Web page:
Recently, I heard a radio sportscaster comment on the possibility of a college football playoff system. He said a four-team playoff might be in place in the near future. His broadcast partner immediately complained such an arrangement fell far short of a true playoff. The first speaker listened for a moment, only to cut his colleague off with the following statement: “Never let perfect get in the way of better.”
That’s good advice, whether we’re dealing with college football, personal development as a Christian or the work of the church. Apathy may be the leading cause of spiritual stagnation, but perfectionism runs a close second.
A good friend and church member yearned to get her financial house in order and to practice tithing as an act of worship. She made several attempts, but found it impossible to tithe while dealing with student loans and house payments. My friend gave up because her home church had taught her to think only in terms of success or failure.
Her worldview conditioned to her give up, or not even attempt, any endeavor she could not accomplish fully. She felt frustrated not only with the connection between her faith and finances but in other arenas, too: relationships, prayer, Bible study, ministering to the least of these. It seemed to me she was like a school student, who despaired over any test grade of less than 100 percent.
Slowly, she began to examine the way Jesus worked with his disciples. I still remember the day when she said, “You know what? The disciples never got it all right, did they? But they got a little better.” That day marked the start of a fruitful walk with Christ, as she learned to seek not perfection but improvement.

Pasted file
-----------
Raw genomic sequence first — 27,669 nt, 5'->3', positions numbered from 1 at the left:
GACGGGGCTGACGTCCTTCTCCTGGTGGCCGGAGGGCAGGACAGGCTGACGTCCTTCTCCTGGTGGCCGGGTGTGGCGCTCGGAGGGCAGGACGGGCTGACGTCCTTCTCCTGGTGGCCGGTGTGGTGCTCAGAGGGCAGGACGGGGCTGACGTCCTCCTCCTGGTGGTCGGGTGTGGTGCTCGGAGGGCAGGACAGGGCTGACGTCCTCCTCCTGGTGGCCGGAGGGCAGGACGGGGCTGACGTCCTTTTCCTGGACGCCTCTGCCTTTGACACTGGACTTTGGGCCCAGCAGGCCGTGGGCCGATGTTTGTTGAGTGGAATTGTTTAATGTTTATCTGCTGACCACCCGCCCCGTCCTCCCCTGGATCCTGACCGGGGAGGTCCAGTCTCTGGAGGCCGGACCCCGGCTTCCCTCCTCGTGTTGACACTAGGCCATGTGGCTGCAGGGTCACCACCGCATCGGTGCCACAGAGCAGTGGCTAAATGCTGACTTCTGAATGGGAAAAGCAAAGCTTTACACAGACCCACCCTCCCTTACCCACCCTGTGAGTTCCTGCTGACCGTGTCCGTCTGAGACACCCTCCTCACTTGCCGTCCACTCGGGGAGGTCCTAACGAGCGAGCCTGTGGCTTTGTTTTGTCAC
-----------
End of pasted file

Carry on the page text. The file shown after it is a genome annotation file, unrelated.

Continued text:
“Never let perfect get in the way of better.” What if church members in a changing neighborhood said, “We may never become fully at ease with our new context, but let’s develop a way of meeting some of our neighbors face to face.” Imagine overworked spouses admitting they may or may not ever be able to spend three hours a day in conversation with one another but setting aside 15 minutes per day to do so. Suppose a person who found it impossible to find time and energy for nightly prayer began to pray for one minute each morning while his or her coffee cooled? Add a scenario or two of your own to the list.
Spiritually healthy persons and churches, more often than not, grow in Christ through incremental change. Small improvements add up over the course of a decade or a lifetime, transforming not only us but the world around us as well.
I doubt radio sports talk will ever become a consistent source of wisdom, but in this case the medium gave us the gift of a trustworthy proverb: “Never let perfect get in the way of better.”